Film blogger Jack Bell looks back at 1969’s La Piscine and discovers a film that has much going on beneath the surface.
La Piscine marries the American consumerist aesthetic style with the chic glamour of the French Riviera in the 1960s. Add this to a cast comprising of four of the most photogenic actors to appear on screen and you have a recipe for a classic.
That is what director Jacques Deray achieved with his 1969 work and what audiences in the UK will now be able to enjoy on its theatrical re-release from 30th September.
We are able to listen to smooth jazz played on vinyl, hear the roar of an American muscle car’s engine, admire some fine examples of elegant 60s fashion and, of course, bask in the most luxurious item of them all, a swimming pool.
Often, French cinema carries a misconstrued perception of being pretentious, too philosophical in its screenplays and difficult for audiences to relate to. Here, La Piscine presents a quartet of bourgeois characters who audiences may not well relate to but will be drawn to due to an ever-present attribute of French films; a suspenseful plot.
As in two recently re-released classic French films, Truffaut’s La Peau Douce and Clouzot’s Les Diaboliques, La Piscine represents a complex psychoanalytical character study that draws in the spectator to create a gripping storyline. It is the subtle intensity of the cast’s overall performance coupled with the typical slick aesthetic style so recurrent in great works of French cinema that will make this film attractive for modern audiences.
The lead couple of Jean-Paul and Marianne, played excellently by Alain Delon and the stunning Romy Schneider, rent out a picture perfect villa on the outskirts of St. Tropez for the summer. However, relaxation soon turns to tension when their fellow friend Harry arrives with his beautiful young daughter Penelope.
Unsure of the characters’ pasts with each other, Deray masterfully teases and tantalises the audience in his portrayal of these characters as they become paranoid in each others company in the villa’s ironically conveyed claustrophobic surroundings (several scenes depict characters as if trapped in a cage).
Each character brings an elegance and sexiness to the screen that makes much of the film sensual, enforced through Deray’s voyeuristic style of filmmaking. As shots track slowly over the half naked bodies of the beautiful cast ensemble the audience is treated to a feast for the eyes, not only physically but naturally as well when considering the film’s location. La Piscine is the perfect film for escapism on a wet October night.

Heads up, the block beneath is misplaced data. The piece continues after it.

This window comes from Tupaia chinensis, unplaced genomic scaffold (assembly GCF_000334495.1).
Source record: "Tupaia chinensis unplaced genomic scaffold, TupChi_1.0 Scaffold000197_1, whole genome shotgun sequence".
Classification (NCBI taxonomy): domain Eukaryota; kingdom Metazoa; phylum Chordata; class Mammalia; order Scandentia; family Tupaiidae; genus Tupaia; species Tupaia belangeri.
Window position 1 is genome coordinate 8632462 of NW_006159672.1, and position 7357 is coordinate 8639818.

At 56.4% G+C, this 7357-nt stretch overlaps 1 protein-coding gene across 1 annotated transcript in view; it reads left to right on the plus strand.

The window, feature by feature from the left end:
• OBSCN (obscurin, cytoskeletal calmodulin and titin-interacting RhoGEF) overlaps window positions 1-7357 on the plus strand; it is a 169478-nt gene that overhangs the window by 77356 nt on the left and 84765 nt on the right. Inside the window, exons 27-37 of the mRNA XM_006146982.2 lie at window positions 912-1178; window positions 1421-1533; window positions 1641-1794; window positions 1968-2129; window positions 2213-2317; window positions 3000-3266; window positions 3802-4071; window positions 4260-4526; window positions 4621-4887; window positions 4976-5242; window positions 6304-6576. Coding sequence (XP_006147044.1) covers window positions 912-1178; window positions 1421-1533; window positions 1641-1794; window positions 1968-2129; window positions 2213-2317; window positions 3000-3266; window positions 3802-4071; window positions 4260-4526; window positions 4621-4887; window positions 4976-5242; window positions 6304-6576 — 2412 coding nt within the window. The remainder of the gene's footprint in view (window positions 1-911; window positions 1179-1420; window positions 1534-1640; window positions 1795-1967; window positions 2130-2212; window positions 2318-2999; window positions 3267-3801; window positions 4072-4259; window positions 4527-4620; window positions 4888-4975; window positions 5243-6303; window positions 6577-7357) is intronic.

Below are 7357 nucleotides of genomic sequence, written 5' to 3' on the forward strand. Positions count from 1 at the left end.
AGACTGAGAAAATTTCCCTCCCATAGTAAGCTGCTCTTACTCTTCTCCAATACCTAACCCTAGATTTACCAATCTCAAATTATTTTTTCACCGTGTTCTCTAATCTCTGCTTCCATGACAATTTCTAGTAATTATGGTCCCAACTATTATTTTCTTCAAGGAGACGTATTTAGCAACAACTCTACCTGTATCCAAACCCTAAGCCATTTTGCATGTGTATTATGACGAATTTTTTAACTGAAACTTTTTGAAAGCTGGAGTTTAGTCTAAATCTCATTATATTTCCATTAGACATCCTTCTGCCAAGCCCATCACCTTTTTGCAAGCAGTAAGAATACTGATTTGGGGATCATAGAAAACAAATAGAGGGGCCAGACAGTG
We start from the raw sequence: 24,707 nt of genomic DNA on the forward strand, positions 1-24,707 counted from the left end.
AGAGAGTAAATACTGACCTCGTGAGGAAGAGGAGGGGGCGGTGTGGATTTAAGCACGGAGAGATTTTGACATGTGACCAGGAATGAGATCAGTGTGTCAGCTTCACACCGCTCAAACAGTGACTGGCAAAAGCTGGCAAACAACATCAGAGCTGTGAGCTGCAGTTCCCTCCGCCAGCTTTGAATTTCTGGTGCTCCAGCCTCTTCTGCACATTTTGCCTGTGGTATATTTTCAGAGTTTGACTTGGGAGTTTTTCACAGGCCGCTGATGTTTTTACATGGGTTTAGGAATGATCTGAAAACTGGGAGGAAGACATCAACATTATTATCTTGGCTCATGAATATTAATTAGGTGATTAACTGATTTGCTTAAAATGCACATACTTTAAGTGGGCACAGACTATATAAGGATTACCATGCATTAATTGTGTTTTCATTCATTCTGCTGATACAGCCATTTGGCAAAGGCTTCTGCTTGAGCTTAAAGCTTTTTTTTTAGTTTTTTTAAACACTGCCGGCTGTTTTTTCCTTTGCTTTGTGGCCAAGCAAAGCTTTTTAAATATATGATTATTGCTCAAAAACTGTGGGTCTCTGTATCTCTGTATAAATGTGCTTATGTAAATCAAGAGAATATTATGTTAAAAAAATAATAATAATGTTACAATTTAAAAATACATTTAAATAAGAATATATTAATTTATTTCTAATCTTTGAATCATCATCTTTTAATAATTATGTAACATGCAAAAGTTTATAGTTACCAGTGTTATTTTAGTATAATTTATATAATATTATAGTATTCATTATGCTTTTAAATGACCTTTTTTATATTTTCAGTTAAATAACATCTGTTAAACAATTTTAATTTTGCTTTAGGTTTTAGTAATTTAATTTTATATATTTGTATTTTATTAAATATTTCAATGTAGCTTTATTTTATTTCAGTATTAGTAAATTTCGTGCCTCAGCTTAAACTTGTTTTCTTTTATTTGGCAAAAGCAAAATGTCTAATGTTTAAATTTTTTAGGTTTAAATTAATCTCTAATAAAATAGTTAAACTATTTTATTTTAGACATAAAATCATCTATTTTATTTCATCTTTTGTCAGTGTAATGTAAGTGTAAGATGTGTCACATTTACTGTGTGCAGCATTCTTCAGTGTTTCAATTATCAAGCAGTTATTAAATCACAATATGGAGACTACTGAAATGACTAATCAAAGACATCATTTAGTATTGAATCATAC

Deray adopts a new form of star-gazing as the camera subtly follows the ménage-à-quatre relationship around the swimming pool. The characters weave in and out of shot, often leaving the audience and the characters themselves unaware and unsure of whom is watching who, with the dialogue shared between them acting as a front for the emotional complexities evoked in their dark expressions.
There is a lot left unsaid in these dialogue exchanges that entice the viewer into trying to work out the true personas of these troubled bo-bos (French colloquialism for bohemian-bourgeois). Can we trust them, can they trust each other, are they amiable to us? The relative calmness of the surroundings (barring one party sequence) is beautified by the swimming pool yet there are surprises and disruption in store as the plot develops and emotions gradually come to the fore.
Cinéphiles may label La Piscine as a low-brow French film when put in the same bracket as the films of Truffaut or Renoir yet this is a film that shocks, suspends and attracts. The psychological edge to this film on top of its unashamed and fantastic showcase of style and glamour make this a must see in cinemas next month.
La Piscine is out in cinemas in the UK from 30th September and will be showing at BFI Southbank and the Filmhouse in Edinburgh. Visit www.backincinemas.com for dates and venue information over the next four weeks.
Visit Jack Bell’s blog, The Last Picture Show.